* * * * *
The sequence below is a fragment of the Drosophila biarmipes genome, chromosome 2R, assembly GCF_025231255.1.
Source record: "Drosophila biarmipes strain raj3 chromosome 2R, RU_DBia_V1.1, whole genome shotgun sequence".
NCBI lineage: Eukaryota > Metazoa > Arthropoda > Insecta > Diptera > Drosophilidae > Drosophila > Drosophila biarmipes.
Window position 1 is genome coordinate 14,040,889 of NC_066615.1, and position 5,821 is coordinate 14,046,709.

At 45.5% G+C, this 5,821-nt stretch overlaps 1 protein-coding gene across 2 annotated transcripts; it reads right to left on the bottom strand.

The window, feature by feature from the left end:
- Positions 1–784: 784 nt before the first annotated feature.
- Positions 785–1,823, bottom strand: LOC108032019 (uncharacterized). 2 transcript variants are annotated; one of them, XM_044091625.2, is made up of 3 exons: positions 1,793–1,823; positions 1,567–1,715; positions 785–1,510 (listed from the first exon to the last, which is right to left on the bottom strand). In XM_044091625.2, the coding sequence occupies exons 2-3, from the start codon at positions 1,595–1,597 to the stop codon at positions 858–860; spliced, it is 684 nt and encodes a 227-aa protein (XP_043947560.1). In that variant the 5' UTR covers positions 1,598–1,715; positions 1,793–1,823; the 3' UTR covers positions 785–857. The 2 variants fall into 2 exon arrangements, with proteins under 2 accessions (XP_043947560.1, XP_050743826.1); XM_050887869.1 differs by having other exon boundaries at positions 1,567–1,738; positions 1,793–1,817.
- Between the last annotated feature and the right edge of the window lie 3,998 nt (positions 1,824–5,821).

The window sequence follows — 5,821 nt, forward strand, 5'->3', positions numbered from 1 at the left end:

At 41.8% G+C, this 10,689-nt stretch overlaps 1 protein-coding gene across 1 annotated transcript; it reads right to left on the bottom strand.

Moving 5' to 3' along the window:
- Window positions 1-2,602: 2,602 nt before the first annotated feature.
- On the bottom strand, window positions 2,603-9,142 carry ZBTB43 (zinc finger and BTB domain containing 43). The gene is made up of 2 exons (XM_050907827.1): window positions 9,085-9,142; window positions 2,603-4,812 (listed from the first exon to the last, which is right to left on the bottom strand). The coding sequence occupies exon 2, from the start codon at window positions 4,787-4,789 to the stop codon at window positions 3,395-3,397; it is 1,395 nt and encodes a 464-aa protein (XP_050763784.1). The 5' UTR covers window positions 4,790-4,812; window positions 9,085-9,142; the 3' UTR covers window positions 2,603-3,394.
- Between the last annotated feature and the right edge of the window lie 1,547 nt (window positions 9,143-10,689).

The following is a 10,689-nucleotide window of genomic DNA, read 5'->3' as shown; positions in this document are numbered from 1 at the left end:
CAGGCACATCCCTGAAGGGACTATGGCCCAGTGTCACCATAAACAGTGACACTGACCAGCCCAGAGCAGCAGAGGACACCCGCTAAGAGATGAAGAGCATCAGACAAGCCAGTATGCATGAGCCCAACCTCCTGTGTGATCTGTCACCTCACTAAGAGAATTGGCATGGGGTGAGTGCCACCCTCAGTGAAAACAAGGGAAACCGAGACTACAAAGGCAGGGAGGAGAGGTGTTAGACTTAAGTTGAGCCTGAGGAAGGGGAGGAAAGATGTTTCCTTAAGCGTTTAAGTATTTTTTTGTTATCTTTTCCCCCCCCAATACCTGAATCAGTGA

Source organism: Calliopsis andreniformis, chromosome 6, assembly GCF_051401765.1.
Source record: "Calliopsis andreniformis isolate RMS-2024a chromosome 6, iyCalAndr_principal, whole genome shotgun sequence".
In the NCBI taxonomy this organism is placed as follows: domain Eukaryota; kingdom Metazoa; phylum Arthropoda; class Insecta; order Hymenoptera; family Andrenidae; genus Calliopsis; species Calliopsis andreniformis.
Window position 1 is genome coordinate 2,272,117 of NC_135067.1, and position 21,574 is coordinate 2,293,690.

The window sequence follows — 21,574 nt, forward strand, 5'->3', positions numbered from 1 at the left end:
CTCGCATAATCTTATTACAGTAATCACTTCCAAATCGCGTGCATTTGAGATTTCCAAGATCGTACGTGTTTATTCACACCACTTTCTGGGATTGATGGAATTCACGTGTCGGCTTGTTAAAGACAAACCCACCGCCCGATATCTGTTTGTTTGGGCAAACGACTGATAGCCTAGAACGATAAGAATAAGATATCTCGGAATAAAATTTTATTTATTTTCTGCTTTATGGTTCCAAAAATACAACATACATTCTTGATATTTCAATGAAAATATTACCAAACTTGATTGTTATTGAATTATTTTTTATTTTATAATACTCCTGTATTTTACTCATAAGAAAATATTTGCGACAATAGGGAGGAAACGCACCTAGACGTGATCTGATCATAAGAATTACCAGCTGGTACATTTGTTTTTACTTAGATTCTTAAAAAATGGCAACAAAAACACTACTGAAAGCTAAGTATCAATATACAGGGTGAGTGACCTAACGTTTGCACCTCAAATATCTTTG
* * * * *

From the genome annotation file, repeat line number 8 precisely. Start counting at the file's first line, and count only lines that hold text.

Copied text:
- Positions 785–1,823, bottom strand: LOC108032019 (uncharacterized). 2 transcript variants are annotated; one of them, XM_044091625.2, is made up of 3 exons: positions 1,793–1,823; positions 1,567–1,715; positions 785–1,510 (listed from the first exon to the last, which is right to left on the bottom strand). In XM_044091625.2, the coding sequence occupies exons 2-3, from the start codon at positions 1,595–1,597 to the stop codon at positions 858–860; spliced, it is 684 nt and encodes a 227-aa protein (XP_043947560.1). In that variant the 5' UTR covers positions 1,598–1,715; positions 1,793–1,823; the 3' UTR covers positions 785–857. The 2 variants fall into 2 exon arrangements, with proteins under 2 accessions (XP_043947560.1, XP_050743826.1); XM_050887869.1 differs by having other exon boundaries at positions 1,567–1,738; positions 1,793–1,817.